A Day On The Arapeen Trail

Few things are more exhilarating than heading out on a trail that you have never ridden before. Every turn is a brand new adventure. That’s why the chance to get seat time in a machine I have never ridden (the Arctic Cat Wildcat Trail) on a trail system I have only scratched the surface of was a dream come true for a 50-inch trail junkie like me. While not as well-known as the Paiute Trail System, the Arapeen Trail System is packed with incredible 50-inch trails – perfect for a day of riding, switching between the Wildcat and a Polaris RZR 800. A small group – which consisted of Eric Nelson, Jeff Baker, Ron Nelson (Eric’s dad) and me – planned a day of riding to explore and have fun.

We wanted to get an early start so we could spend at least six or seven hours on the trail. So we loaded up first thing in the morning and hit the road for the hour-and-a-half ride to Mayfield, Utah. Mayfield is one of many small towns that have canyon access to the Arapeen Trail System. We parked near the Twelve Mile Canyon entrance in a staging area where we took some pictures and prepped for the day’s ride.

 

Arapeen Trail System

The first few minutes of the ride were on the main Twelve Mile Canyon dirt road which has multiple break-off routes on both sides. We went right on trail #2 until it ran into trail #23, which was our first of many 50-inch width restricted trails. Here is an outline of the trip that we did:

Trip route highlighted

You can request a free map of the area here.

Trail Marker

Trail #23 was very cool. Some extremely tight corners, several short but steep hill climbs, and a 50-inch bridge crossing were just a few of the things that got me really excited.

Seeing that this was Jeff’s first time driving a UTV, we stopped a few times to get some photos documenting him having a life-changing experience.

Jeff In Wildcat

We connected with trail #22, which had several muddy sections, some of which could be avoided and a few which could not.

UTV Muddy Trail

Eventually, we started to climb up some switchbacks to reach the top of the mountain and access Skyline Drive (road #1 on the map), which is a dirt road that rides the top of the Manti-La Sal Mountain Range. A brief jaunt on Skyline Drive and we reached trail #29, which was by far my favorite trail we hit during the ride.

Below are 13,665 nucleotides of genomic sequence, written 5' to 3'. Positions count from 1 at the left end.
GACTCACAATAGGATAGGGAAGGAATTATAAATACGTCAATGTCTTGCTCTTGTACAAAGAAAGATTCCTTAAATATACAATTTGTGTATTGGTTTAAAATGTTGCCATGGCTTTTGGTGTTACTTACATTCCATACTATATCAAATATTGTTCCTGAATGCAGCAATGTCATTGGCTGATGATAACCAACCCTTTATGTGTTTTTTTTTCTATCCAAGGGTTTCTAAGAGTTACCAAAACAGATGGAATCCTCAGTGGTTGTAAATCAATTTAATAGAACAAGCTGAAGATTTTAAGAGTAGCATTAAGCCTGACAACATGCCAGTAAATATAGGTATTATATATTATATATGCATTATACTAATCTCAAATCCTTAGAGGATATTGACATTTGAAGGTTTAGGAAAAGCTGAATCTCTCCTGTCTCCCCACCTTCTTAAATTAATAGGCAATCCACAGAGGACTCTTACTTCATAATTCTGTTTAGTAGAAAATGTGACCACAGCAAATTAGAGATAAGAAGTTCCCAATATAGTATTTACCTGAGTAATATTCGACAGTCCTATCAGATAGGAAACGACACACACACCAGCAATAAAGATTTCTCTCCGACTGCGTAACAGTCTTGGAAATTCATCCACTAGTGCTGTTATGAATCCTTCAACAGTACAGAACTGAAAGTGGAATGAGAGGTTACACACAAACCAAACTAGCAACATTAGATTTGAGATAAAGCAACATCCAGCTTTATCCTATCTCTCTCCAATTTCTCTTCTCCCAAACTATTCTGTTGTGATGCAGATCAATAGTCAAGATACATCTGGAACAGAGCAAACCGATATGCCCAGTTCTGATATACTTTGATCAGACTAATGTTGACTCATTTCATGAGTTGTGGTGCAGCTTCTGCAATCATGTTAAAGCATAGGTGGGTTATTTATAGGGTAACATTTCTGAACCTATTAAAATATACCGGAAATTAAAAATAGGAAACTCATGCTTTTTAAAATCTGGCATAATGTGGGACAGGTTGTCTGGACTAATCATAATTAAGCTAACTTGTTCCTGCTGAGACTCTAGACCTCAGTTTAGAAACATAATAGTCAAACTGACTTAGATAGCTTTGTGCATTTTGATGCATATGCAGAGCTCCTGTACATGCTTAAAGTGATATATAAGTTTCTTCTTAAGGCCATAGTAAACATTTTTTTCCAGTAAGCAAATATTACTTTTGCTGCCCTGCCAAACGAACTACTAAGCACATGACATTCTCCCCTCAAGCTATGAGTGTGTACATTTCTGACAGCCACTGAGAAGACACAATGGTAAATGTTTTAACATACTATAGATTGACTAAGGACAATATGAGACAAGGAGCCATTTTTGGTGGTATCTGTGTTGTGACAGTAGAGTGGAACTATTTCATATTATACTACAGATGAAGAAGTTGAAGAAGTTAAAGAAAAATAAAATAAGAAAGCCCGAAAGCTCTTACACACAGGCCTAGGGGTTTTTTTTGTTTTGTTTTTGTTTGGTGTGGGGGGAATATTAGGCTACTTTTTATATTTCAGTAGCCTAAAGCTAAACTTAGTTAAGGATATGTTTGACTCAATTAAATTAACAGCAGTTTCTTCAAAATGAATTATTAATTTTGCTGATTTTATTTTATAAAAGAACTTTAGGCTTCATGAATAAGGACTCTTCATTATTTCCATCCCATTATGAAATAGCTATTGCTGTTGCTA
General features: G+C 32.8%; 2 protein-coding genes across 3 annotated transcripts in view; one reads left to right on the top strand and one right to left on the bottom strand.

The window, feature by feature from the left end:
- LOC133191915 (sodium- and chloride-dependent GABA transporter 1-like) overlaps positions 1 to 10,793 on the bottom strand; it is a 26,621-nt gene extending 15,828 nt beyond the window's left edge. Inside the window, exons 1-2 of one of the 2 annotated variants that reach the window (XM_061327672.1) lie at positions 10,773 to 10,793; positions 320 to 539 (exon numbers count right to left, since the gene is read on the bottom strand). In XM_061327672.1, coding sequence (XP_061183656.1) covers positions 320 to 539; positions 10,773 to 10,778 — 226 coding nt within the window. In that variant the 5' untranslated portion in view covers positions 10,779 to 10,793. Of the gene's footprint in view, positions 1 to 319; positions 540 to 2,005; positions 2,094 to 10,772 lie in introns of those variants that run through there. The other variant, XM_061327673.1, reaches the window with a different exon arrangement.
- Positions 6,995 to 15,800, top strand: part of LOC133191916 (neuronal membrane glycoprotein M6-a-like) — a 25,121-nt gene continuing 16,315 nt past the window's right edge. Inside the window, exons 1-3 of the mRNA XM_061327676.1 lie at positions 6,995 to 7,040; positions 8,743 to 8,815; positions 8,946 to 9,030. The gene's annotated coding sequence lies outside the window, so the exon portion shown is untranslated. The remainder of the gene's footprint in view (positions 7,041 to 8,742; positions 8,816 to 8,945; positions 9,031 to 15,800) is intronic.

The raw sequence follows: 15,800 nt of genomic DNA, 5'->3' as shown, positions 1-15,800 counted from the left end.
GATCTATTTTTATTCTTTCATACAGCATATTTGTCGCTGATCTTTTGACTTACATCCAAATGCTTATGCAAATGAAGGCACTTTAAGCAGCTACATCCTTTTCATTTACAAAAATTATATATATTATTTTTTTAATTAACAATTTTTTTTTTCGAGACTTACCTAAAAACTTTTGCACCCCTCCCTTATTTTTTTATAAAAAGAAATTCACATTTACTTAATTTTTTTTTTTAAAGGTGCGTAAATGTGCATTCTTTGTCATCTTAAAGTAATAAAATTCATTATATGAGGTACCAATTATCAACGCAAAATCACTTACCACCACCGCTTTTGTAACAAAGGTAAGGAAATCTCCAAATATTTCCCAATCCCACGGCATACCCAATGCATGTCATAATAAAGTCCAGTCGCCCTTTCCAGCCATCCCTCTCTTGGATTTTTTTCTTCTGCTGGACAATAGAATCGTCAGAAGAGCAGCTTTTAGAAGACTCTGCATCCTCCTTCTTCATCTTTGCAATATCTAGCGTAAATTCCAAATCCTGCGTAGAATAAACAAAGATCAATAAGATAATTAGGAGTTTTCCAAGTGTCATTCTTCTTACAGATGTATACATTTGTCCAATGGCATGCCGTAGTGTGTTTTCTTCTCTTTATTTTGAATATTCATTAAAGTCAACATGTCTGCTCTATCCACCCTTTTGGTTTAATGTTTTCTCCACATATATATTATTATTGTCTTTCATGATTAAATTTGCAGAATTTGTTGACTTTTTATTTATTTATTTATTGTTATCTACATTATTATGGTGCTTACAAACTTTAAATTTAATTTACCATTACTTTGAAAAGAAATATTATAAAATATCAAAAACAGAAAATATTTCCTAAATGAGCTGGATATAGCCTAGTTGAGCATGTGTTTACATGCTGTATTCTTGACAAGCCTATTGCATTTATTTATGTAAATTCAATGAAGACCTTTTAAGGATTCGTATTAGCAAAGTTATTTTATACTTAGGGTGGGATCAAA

Riding On Twelve Mile Canyon Landslide

12 Mile Canyon Landslide
Trail #29 rides along the Twelve Mile Canyon Landslide and has some of the most beautiful views I have ever seen. The very first part of the trail coming from the south is a very steep descent. As always, pictures have a hard time showing how steep a trail is, so all I can say is I am glad we did not run into anyone who was on their way up. In fact, not long after we reached the bottom, we passed a small group of guys getting ready to head up on their bikes – good timing for all of us.

Wildcat on Steep Trail

After the steep descent, we made our way across the slide area. This trail is narrow and has wood trail markers throughout, including several bridges that allow you to cross portions of the trail that stay wet year-round, which preserves this beautiful area.

50inch Vehicle Bridge

On our right, we could see where the landslide took place, and on our left, we could see the incredible regrowth where trees have been growing for years right in the middle of the landslide’s aftermath. In the second picture below, you can see where the landslide has left areas for runoff to pool on what used to be the side of the mountain.

Land Slide On Right
Ponds On Landslide

After trail #29, we found a nice place to stop for lunch where Eric went in depth on how CVT transmissions work and what makes them so great for UTVs and big bore quads. He and his dad also told us stories about how they used to ride these trails on their Honda 300EX and dirt bikes.

Ferron and Duck Fork Reservoirs

Ready to hit the trails again, we continued along trail #29 until we merged with forest road #21, which then connected with trail #2. Near Twelve Mile Flat, we took a left on Skyline Drive and then a quick right which put us on trail #7 headed towards Ferron Reservoir. These open dirt roads were a fun place to sit back and enjoy the nice smooth ride of a UTV.